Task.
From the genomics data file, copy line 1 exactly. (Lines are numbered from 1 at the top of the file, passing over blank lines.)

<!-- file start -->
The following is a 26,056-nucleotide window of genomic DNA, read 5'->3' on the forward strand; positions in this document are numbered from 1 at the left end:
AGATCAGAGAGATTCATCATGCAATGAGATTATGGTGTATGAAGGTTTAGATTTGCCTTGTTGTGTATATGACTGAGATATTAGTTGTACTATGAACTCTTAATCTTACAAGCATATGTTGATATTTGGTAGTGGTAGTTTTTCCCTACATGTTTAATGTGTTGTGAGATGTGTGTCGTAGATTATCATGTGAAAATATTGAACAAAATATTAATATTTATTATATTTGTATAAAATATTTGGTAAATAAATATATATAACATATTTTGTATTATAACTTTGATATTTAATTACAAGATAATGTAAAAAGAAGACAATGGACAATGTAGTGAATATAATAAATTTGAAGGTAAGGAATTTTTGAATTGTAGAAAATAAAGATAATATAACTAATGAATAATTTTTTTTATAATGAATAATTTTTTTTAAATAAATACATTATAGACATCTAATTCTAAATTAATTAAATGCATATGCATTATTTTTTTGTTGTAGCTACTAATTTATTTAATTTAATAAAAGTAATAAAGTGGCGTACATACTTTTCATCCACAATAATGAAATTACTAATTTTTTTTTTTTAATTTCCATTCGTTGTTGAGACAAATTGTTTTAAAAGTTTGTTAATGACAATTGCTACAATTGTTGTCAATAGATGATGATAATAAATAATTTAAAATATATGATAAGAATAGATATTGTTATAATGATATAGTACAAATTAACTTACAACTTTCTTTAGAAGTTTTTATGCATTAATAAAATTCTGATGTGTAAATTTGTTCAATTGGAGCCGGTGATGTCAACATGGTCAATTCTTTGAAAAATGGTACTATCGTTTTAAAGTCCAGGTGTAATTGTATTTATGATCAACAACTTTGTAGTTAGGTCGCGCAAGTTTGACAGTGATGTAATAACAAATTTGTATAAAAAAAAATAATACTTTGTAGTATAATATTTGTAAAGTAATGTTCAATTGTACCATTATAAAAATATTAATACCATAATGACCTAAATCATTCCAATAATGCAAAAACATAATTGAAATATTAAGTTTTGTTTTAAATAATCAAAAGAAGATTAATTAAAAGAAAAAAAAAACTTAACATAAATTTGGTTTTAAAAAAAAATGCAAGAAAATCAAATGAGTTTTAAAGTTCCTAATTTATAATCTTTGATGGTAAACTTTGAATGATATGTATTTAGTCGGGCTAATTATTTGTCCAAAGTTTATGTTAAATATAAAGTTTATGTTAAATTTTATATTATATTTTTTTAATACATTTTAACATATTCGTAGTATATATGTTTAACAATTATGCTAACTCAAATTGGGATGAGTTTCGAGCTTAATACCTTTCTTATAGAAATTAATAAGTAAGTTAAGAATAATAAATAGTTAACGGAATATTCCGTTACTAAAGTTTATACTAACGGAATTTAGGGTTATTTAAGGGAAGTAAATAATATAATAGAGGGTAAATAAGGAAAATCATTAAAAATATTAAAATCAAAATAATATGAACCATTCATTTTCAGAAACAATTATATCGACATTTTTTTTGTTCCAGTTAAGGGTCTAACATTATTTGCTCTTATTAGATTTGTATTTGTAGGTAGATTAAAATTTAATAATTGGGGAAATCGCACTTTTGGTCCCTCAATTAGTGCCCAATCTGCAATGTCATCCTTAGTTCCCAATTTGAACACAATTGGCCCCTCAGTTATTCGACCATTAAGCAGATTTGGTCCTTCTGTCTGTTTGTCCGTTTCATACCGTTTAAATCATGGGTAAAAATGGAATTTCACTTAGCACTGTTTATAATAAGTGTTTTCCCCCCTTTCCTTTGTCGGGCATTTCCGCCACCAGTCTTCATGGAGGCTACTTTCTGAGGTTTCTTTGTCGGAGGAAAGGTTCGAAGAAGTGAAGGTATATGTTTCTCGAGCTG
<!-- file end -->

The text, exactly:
The following is a 26,056-nucleotide window of genomic DNA, read 5'->3' on the forward strand; positions in this document are numbered from 1 at the left end: